Frugalqxnwa From United States of America, joined Apr 2004, 565 posts, RR: 1 Posted (10 years 5 months 4 weeks 18 hours ago) and read 4261 times:
A while ago there was a thread on Boeing's plans for the eyebrow windows still in the fleet. They have been eliminated on the 717, but at the time there was no definate answer for the 737 windows. Well, I was just on Boeing's website and saw a CG picture of a 737NG without the eyebrow windows (I saw this picture on the orders/deliveries report menu screen). Does anyone else have further information?
RedDragon From United Kingdom, joined Jul 2004, 1135 posts, RR: 6
Reply 5, posted (10 years 5 months 4 weeks 11 hours ago) and read 3853 times:
Boeing only eliminated the eyebrow windows on the 717 a couple of years or so ago, one benefit being a weight saving that I can't recall off the top of my head. Of course this also means you have fewer windows to maintain, fewer to replace if they get damaged and (from what I've heard at least regarding the 737 eyebrows) fewer windows to fog up as they age. By the sounds of it many operators have chosen not to bother replacing permanently-fogged 737 eyebrow windows as pilots never use them. A side benefit of this is that the pilots don't have to hunt around the cockpit for something to use as a sunvisor for the affected panel!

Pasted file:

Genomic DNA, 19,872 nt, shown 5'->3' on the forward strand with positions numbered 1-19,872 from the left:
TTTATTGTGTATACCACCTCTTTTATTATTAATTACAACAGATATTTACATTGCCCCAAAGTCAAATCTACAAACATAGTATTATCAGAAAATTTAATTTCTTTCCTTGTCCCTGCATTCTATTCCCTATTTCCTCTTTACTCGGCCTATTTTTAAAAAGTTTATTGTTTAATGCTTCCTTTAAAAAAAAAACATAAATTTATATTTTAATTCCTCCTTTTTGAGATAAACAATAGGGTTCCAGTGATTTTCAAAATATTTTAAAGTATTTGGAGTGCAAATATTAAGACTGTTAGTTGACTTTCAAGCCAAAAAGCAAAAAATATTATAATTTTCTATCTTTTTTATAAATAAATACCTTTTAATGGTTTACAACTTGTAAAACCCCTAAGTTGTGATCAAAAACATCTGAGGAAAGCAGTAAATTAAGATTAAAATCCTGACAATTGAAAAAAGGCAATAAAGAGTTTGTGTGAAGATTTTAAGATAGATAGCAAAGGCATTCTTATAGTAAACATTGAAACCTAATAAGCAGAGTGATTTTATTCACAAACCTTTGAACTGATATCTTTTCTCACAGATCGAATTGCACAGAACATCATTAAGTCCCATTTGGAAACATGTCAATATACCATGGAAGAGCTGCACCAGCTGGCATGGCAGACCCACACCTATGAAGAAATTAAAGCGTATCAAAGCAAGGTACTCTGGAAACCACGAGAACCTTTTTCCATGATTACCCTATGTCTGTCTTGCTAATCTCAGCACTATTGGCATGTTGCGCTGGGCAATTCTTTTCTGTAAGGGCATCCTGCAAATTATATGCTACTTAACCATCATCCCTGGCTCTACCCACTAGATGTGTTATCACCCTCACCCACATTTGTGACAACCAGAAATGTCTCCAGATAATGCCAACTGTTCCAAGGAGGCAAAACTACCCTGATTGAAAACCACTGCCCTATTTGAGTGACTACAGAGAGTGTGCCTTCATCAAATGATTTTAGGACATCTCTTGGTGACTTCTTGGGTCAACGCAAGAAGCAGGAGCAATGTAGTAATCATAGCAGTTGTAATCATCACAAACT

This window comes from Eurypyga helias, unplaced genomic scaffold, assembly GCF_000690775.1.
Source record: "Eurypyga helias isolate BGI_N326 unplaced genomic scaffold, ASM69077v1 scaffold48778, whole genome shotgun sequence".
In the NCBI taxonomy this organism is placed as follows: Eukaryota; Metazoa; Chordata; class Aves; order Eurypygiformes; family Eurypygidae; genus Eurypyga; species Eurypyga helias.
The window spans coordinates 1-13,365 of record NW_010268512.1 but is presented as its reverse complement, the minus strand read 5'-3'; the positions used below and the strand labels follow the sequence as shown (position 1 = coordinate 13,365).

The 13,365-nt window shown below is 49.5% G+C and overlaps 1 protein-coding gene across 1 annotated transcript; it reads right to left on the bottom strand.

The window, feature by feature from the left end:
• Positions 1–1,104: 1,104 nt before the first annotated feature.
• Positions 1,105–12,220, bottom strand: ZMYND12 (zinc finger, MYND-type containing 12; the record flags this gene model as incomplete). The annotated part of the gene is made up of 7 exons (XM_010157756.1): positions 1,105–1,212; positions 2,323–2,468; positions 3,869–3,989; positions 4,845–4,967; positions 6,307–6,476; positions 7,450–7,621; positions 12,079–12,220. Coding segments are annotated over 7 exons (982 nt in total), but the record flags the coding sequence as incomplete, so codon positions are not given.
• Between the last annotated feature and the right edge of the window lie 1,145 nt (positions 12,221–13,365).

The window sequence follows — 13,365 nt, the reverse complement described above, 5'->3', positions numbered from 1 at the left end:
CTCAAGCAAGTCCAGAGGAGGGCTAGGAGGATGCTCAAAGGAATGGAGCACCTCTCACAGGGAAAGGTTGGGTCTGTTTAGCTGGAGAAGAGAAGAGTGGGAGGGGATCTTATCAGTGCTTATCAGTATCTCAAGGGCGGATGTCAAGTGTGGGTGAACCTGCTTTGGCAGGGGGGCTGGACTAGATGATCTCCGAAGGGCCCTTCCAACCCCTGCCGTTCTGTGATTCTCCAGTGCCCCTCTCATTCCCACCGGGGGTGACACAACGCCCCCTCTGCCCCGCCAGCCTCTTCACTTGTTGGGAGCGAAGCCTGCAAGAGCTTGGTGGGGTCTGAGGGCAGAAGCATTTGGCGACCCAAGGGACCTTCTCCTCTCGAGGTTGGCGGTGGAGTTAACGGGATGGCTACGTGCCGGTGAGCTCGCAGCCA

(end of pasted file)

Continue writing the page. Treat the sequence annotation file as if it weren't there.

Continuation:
Whitehatter From , joined Dec 1969, posts, RR:
Reply 9, posted (10 years 5 months 3 weeks 6 days 11 hours ago) and read 2964 times:
The eyebrow windows are a relic of the pre-TCAS days, and when terminals didn't have the radar they have nowadays. They are more for spotting conflicting traffic, especially in a turn or bank situation.
Until recently every Rolls Royce was supplied with a starting handle. Same thing, a fitment that was made redundant by change but had never been designed out.
737doctor From United States of America, joined Mar 2001, 1332 posts, RR: 38
Reply 11, posted (10 years 5 months 3 weeks 6 days 4 hours ago) and read 2799 times:
We change those damn windows on virtually every aircraft that comes in for heavy check, but for delamination, not fogging. I don't know how much we would save in weight, but I know we'd save a ton in the cost of replacement windows and labor to replace them.